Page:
Social-Political Issues

Other than the legalization of marijuana for medical purposes, and issues related to the Federal Drug Administration, step therapy, access to affordable treatment options and funding for the National Institutes of Health — the PRP Support Group is apolitical. We focus squarely on PRP-related issues.

Videos & Inspirational Posters

The PRP Support Group is a “Closed Group” where members expect a sharp focus on all things PRP.  Please post “uplifting” videos as the comment to a post rather than as the post. Also, indicate the relevance to PRP. The goal is to minimize visual clutter.

Unauthorized Selling 

The PRP Support Group is not a captive audience for marketers of sunglasses and other products and services. We know from experience that our members will gleefully blow the whistle on any charlatan seeking financial gain at our expense. Everyone is on high alert. Revocation of membership is swift. The TIERNEY LYNCH RATTI MEMORIAL DELETE BUTTON made famous by the late Tierney Ratti will be used judiciously to protect all our members.



In March 2014, members of the PRP Support Group were asked the question: “Why should a PRP patient join the PRP Support Group and share?” The 11 reasons listed below represent the “sharings” of 19 patients and caregivers who responded.

  1. To better understand pityriasis rubra pilaris through the collective, first-hand experiences of those who have been afflicted. — We are in this together.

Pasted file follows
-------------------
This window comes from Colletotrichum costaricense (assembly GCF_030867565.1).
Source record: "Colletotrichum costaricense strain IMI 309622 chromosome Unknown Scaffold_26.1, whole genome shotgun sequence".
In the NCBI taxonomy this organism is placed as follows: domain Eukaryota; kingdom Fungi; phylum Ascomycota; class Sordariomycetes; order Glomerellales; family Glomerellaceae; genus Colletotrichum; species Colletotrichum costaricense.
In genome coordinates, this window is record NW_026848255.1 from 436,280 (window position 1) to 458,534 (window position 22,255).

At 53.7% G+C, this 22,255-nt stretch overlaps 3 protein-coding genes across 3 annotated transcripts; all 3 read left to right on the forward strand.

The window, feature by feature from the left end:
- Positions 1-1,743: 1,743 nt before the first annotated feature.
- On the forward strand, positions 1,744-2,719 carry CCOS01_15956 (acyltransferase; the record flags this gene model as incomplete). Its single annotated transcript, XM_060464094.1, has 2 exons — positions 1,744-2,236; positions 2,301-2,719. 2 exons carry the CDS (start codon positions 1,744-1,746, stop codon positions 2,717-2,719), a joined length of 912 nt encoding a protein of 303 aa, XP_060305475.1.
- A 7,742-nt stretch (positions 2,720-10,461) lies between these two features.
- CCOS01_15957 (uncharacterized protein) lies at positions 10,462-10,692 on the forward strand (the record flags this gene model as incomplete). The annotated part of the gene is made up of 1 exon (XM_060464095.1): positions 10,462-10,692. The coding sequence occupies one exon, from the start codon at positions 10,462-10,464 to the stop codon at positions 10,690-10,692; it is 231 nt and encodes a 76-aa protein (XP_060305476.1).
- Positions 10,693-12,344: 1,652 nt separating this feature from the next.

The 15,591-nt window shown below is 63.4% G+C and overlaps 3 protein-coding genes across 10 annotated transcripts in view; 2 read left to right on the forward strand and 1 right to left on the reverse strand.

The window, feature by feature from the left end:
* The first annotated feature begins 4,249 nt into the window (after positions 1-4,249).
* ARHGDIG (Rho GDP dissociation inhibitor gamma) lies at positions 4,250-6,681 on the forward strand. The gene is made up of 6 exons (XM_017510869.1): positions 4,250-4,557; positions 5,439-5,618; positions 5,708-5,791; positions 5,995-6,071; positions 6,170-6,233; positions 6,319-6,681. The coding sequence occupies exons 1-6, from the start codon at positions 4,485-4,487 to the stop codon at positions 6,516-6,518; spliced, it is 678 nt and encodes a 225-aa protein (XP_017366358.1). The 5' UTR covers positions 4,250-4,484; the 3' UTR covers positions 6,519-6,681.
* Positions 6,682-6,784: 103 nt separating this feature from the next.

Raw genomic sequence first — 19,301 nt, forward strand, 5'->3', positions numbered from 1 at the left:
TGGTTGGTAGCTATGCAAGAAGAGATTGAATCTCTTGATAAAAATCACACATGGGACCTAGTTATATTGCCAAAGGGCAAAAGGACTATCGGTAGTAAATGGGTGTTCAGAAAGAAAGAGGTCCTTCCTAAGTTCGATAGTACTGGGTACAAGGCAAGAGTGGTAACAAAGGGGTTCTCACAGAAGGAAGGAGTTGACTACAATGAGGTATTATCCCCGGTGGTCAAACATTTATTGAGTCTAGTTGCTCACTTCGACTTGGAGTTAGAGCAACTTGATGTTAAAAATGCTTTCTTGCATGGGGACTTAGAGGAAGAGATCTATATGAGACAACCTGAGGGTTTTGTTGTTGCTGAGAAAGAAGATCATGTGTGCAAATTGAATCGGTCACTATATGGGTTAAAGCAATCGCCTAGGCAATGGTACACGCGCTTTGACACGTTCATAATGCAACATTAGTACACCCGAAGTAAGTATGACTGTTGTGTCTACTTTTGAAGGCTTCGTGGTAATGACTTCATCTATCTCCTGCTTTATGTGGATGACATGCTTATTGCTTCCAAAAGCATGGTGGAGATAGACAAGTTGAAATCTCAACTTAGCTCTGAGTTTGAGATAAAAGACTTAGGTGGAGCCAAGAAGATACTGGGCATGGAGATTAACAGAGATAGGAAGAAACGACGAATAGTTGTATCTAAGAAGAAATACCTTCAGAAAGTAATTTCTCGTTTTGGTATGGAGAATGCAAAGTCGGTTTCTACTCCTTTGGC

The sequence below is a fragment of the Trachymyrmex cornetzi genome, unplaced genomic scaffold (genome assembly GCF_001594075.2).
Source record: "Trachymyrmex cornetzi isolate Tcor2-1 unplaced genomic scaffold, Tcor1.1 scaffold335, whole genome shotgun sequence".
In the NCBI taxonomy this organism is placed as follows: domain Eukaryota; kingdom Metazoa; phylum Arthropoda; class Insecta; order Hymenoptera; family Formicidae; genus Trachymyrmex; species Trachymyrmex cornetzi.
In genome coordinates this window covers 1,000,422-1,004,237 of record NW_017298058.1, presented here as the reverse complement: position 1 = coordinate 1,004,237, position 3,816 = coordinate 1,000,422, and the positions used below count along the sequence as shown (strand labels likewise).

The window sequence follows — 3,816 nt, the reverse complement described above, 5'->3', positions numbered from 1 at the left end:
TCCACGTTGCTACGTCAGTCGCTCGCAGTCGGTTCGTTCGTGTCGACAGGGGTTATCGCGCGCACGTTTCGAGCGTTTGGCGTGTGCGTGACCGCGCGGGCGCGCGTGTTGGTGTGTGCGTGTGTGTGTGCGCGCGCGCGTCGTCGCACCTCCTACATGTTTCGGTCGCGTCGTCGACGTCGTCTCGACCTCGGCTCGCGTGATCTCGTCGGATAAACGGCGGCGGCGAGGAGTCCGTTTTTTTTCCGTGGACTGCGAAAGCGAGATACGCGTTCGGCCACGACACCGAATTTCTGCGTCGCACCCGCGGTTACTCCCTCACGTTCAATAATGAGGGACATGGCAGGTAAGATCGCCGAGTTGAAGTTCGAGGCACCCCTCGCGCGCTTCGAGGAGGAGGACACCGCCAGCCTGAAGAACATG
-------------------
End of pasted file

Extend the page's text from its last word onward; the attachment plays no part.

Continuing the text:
2. To provide — and to receive — encouragement and emotional support.  This is especially important in the absence of an existing support system. — We are in this together.
  3. To minimize loneliness and feelings of isolation. To know that we are not alone. We are a community of kindred spirits. — We are in this together.
  4. To effectively manage expectations and maximize hope.  We want more than our fair share of good news and are willing to work for it. — We are in this together.
  5. To lighten the burden placed on loving family members by sharing that burden with the PRP community. — We are in this together.
  6. To recognize that everyone has their own version of PRP and what works for one may not work for another.  We can, however, find effective ways to cope with pain, anxiety, stress, depression and frustration. —We are in this together.
  7. To promote a better understanding of our disease within the PRP community by sharing our personal experiences with treatments, dermatologists and other healthcare professionals. —We are in this together.
  8. To promote participation in bona fide research projects designed to improve the diagnosis, treatment and understanding of PRP by the medical community. We must find ways to enlighten dermatologists and other healthcare professionals. — We are in this together.
  9. To maintain a core value of acceptance, understanding and empathy. — We are in this together.
  10. To vent to each other when our pain is too great,  our frustrations unbearable and our fear overwhelming. — We are in this together.
  11. To meet a fellow PRP face to face, in the flesh. Isn’t it about time we hugged? — We are in this together.